Returning via Munich to the UK was another experience I could have done without. Even though we were only transiting air-side from one arrival gate to another departure gate, we still had to pass through the over regulated German version of security misery. Despite the fact that our hand luggage, and in particular my wife’s toiletries had been cleared through Indian security, the German security officials still required us to have hand baggage screened again teutonic style, and found reason to find fault with a couple of deodorant sticks, a tube of toothpaste and  a container of face cream. When I asked what the problem was I was told that these had to go in a resealable plastic bag. I mentioned that we were in transit and these had already been cleared through Indian security, but our German official was unrepentant. He said we could either leave them behind or go to the airline help desk where they would provide me with the requisite bag. Since we had an hour or so to spare, I trudged the 300 yards to the other end of the terminal and confirmed with the Lufthansa service desk personnel that indeed the items would be allowed through in a clear plastic bag. Had they got one they could let me have, I asked, but despite this being a virtually empty terminal – it being December 27th and few flights apparently in the schedule, they had run out and I was told I could buy one from the shop opposite, which I duly did. Arriving back at our officious security official with the toiletries now in the plastic bag, he then tells me that I still can’t take the face cream through since it is in a 200 ml container. I point out that this is ridiculous since I could presumably have the same quantity of cream in two containers of 100 ml, but clearly this logic and common sense was lost on our friend. Asked why he had suggested I get the bag in the first place if he was still going to reject it, he just repeated the mantra about the container being larger than 100 ml.   

There is no doubt that we are all now suffering serious delays and sheer bloody nuisance, not to say infringement of liberties in the name of the great god ‘Security’.  Nothing demonstrates this more than the quite ridiculous rule that a pair of nail scissors, or a small bladed penknife can’t be taken on an aircraft in case we run amok and injure people. The fact that glass bottles of beer and spirits are available on request on board aircraft, and can be broken to become exceedingly dangerous weapons doesn’t seem to concern our security officials – why is quite beyond me.  

It seems to me that it’s the old old story of the state, system and officials taking pleasure in controlling people because keeping people in fear is what officialdom does best. It is what they take pleasure in doing and of course justifies their employment.  

The war on terror is over. Al Qaeda has already won as we all suffer the indignities of  what passes for freedom of movement in the Alice in Wonderland world of airport security.

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Further to the previous posting about the process of obtaining an Indian Visa, (Life’s Irritations…. passim), and the consequent identity fraud risk, I’ve now had a response from my Member of Parliament. I had asked my MP to take the matter up with the appropriate minister, and I was surprised therefore to receive a response, not via the Home Office and Jacqui Smith the Home Secretary, who is responsible for security matters, but from Lord Malloch-Brown who is apparently the Minister for Asia. (I’m not quite sure why we have a minister for Asia, when as far as I’m aware we don’t have a minister for each of the other 6 continents, but that’s by the by).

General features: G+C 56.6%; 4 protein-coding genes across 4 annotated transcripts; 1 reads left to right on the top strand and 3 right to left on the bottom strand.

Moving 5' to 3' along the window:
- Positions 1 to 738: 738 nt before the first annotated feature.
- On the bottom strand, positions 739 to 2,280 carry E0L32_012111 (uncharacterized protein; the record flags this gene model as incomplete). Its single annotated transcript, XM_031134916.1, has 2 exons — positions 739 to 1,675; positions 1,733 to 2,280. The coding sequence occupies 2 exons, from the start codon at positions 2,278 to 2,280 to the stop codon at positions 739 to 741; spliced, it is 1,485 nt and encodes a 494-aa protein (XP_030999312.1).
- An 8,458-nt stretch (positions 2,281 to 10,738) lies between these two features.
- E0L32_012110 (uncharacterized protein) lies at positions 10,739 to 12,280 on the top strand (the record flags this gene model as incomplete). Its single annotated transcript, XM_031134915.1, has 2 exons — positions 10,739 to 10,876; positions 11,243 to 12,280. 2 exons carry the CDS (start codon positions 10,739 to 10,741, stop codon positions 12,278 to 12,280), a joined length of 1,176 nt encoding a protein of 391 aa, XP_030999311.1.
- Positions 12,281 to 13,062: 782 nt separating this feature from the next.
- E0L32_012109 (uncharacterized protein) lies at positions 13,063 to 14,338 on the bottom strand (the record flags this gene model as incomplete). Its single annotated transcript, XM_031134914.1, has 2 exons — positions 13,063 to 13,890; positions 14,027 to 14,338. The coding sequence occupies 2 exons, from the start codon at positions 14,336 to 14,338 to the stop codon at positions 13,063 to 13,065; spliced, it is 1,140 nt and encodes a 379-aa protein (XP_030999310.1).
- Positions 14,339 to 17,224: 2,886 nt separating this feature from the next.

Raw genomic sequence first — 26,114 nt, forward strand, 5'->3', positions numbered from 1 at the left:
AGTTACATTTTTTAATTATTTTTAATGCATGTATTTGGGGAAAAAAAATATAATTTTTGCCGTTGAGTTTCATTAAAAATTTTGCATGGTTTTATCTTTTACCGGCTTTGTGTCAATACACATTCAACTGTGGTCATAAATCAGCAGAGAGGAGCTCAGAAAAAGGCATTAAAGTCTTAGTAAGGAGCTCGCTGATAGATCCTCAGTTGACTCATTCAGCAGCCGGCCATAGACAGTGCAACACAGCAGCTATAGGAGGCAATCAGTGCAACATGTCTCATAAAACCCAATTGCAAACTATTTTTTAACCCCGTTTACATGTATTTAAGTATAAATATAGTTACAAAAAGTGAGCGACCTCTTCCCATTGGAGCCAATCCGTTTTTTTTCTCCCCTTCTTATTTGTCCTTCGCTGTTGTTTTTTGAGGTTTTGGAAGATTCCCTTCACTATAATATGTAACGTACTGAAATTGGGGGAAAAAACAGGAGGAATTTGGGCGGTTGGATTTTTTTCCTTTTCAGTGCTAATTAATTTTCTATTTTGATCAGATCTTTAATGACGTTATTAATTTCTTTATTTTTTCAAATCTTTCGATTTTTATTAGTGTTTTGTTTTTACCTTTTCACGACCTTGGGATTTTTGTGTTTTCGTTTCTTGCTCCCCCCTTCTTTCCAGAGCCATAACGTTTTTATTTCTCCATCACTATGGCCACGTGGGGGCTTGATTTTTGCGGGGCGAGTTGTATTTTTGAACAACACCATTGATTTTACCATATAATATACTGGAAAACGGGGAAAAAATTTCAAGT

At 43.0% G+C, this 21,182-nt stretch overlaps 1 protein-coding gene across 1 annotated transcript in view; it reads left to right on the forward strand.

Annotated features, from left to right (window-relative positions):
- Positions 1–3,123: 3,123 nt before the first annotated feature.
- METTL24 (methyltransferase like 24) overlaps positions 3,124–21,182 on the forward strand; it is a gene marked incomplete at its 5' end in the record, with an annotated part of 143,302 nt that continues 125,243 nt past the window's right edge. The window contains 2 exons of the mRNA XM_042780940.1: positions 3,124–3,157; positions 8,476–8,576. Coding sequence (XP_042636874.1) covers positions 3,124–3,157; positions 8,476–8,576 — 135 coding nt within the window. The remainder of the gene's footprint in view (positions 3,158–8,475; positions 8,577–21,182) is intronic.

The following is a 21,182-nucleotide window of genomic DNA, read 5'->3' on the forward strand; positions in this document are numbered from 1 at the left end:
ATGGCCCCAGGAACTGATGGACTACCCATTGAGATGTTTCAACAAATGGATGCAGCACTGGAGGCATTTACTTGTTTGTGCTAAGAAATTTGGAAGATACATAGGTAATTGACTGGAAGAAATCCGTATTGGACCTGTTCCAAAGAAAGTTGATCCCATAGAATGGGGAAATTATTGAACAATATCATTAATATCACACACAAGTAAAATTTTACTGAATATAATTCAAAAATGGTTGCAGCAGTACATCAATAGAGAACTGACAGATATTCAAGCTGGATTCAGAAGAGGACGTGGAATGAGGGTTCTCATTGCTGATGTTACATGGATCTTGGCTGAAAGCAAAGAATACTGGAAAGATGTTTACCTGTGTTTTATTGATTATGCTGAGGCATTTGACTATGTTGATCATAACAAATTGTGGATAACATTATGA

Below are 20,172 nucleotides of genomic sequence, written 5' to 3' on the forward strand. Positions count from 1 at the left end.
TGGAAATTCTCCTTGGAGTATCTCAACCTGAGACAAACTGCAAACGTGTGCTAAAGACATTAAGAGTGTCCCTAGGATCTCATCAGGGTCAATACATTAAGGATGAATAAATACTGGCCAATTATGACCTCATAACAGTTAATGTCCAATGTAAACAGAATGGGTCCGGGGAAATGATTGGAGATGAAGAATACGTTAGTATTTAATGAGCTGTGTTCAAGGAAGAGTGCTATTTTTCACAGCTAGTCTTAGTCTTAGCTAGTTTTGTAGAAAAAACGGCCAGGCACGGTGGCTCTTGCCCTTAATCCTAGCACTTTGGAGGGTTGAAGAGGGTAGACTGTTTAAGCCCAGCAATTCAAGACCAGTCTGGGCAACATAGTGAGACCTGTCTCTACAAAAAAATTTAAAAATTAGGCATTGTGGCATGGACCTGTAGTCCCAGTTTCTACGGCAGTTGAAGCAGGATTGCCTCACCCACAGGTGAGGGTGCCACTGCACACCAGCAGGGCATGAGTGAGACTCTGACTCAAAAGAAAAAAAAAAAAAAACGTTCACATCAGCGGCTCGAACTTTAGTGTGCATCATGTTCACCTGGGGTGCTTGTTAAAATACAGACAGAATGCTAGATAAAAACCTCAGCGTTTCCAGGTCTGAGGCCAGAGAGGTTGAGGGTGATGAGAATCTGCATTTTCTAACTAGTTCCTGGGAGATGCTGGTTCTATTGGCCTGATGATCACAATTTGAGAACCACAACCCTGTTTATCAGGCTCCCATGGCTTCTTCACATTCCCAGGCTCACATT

Lord Malloch-Brown has written and said that “Officials have however contacted the visa section of the High Commission about this issue. The Indian High Commission suggested that nnnnnn contact Mr Arun Choudhary the First Secretary (Visas).” 

So there we have it so far. In translation the response from government is essentially they don’t think this is anything to do with them, and certainly not the Home Office. And if I think there is a problem don’t bother us, speak to the Indian High Commission. Perhaps I should not be surprised in this week, when we’ve had the debacle of the 25 million personal records of child benefit claimants, their children’s names and addresses and bank account details lost in the post, that the government continues to be so blase about identity fraud risk. I will of course be taking this further and will keep the blog updated.

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I recently had need to apply for a visa to to visit India and was suprised to find that the Indian High Commission in London have dispensed with their postal application system, and require applicants to contact their appointed agents around the UK. These agents seem to be mainly travel agents, mostly Indian it appears, and other Indian community groups.

To obtain a visa it is therefore necessary to post your passport to these agencies, who then act as couriers, taking them to Indian High Commission offices in either London, Birmingham or Edinburgh, and returning with them two or three weeks later when they have been processed.

Passports are extremely valuable documents, and I am extremely concerned that organisations and people, over which the UK has no control or systematic knowledge, are handling UK passports. I believe there are significant attendant security risks. I’m sure that many of the agencies are no doubt perfectly genuine and risk-free, however there could be others who aren’t, and the bottom line is that UK passports should not be handled and treated in this rather lax way. It is not inconceivable that passports could be copied, or data lifted from them.

I therefore wrote to my MP expressing my concern, and asked her to take the matter up with the minister concerned. I was surprised therefore to receive a response from Lord Malloch-Brown, the minister for Asia suggesting that if I was concerned I should take the matter up with the Indian High Commission, and he indicated that officials would contact the Indian High Commission about this matter.

I was also surprised that my MP felt that the minister for Asia was the appropriate minister. It seems to me that since this matter is primarily concerned with potential identity fraud and hence security matters it should have been taken up with Jacqui Smith’s Home Office department. I have written to my MP again asking her to put this matter to the Home Office.

The Labour government talks tough on national security and the need to defeat terrorism, and is even and disgracefully wanting to double detention without trial for these matters from the current 28 days, but in this particular aspect seems remarkably laissez faire.

I’ll keep the blog updated with future responses.